The 36-page filing details numerous infringing game elements, from similar art assets and character animations to identical gameplay elements and even colour palettes using the exact same RGB values.
EA's complaint also notes that several key EA employees who had worked on The Sims Social were recruited by Zynga as the game entered its final stages of development, which could have provided the company with confidential development information that was put to use in The Ville.
Among the three developers hired by Zynga was former EA chief executive officer John Shappert, who became Zynga's chief executive officer. Schapper has since been stripped of product oversight responsibilities for games at Zynga in recent restructuring due to the company's falling stock prices.
EA also alleges in its complaint that Zynga has a history of copyright infringement in games, including the titles Dream Heights and Zynga Bingo which bear similarities to the titles Tiny Tower by Nimblebit and Bingo Blitz by Buffalo Studio.
"This is a case of principle," EA's Lucy Bradshaw said in a press release that accompanied the filing. "Maxis isn't the first studio to claim that Zynga copied its creative product. But we are the studio that has the financial and corporate resources to stand up and do something about it. Infringing a developer's copyright is not an acceptable practice in game development.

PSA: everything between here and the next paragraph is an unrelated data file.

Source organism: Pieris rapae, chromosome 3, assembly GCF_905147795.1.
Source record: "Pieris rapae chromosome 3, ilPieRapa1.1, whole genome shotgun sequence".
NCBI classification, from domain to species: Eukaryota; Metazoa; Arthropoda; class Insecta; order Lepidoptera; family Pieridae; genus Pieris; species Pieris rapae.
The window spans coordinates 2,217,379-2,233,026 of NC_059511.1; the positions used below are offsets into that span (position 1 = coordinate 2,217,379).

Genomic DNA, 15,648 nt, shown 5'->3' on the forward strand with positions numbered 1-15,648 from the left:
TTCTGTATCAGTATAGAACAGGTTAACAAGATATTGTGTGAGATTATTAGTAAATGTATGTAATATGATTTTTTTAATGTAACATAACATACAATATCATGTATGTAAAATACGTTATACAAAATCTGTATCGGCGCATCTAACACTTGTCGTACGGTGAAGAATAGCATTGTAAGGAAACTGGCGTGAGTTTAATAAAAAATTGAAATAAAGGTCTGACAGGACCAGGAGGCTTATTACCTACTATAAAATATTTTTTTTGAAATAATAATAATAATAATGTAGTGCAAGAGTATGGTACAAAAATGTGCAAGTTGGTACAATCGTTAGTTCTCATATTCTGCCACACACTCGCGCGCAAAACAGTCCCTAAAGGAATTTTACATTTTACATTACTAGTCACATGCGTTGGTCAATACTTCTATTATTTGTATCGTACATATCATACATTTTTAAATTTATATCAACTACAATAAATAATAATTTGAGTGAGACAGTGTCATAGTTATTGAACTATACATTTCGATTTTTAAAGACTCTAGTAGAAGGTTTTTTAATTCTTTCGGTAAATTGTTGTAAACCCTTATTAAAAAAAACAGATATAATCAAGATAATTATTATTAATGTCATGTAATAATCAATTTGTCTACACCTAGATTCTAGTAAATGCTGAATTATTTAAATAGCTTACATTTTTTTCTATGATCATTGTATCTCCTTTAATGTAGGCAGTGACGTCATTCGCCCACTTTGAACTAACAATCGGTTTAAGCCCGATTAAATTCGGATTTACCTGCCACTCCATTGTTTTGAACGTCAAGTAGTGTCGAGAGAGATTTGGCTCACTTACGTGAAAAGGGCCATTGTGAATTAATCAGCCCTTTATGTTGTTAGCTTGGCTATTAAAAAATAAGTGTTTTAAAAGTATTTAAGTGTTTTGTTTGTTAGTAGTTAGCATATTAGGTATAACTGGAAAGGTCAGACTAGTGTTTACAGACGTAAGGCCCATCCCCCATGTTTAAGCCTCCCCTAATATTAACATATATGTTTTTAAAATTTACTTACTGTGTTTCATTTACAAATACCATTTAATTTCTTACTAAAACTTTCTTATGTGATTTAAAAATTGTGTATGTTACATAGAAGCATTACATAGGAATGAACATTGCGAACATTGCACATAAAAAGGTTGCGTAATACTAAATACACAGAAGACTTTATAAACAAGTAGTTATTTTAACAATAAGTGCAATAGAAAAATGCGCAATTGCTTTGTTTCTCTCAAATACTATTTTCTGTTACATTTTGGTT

"By calling Zynga out on this illegal practice, we hope to have a secondary effect of protecting the rights of other creative studios who don't have the resources to protect themselves."
The complaint demands a trial by jury, with EA seeking damages for the infringing products and an injunction restraining Zynga from further copyright infringement.
Zynga issued a statement in response to the lawsuit, declaring: "We are committed to creating the most fun, innovative, social and engaging games in every major genre that our players enjoy.
"The Ville is the newest game in our 'ville' franchise - it builds on every major innovation from our existing invest-and-express games dating back to YoVille and continuing through CityVille and CastleVille, and introduces a number of new social features and game mechanics not seen in social games today.
"It's unfortunate that EA thought that this was an appropriate response to our game, and clearly demonstrates a lack of understanding of basic copyright principles.
"It's also ironic that EA brings this suit shortly after launching SimCity Social which bears an uncanny resemblance to Zynga's CityVille game. Nonetheless, we plan to defend our rights to the fullest extent possible and intend to win with players."
It should be noted that both SimCity Social and Zynga's CityVille also bear a resemblance to EA's SimCity franchise, which dates back to 1989.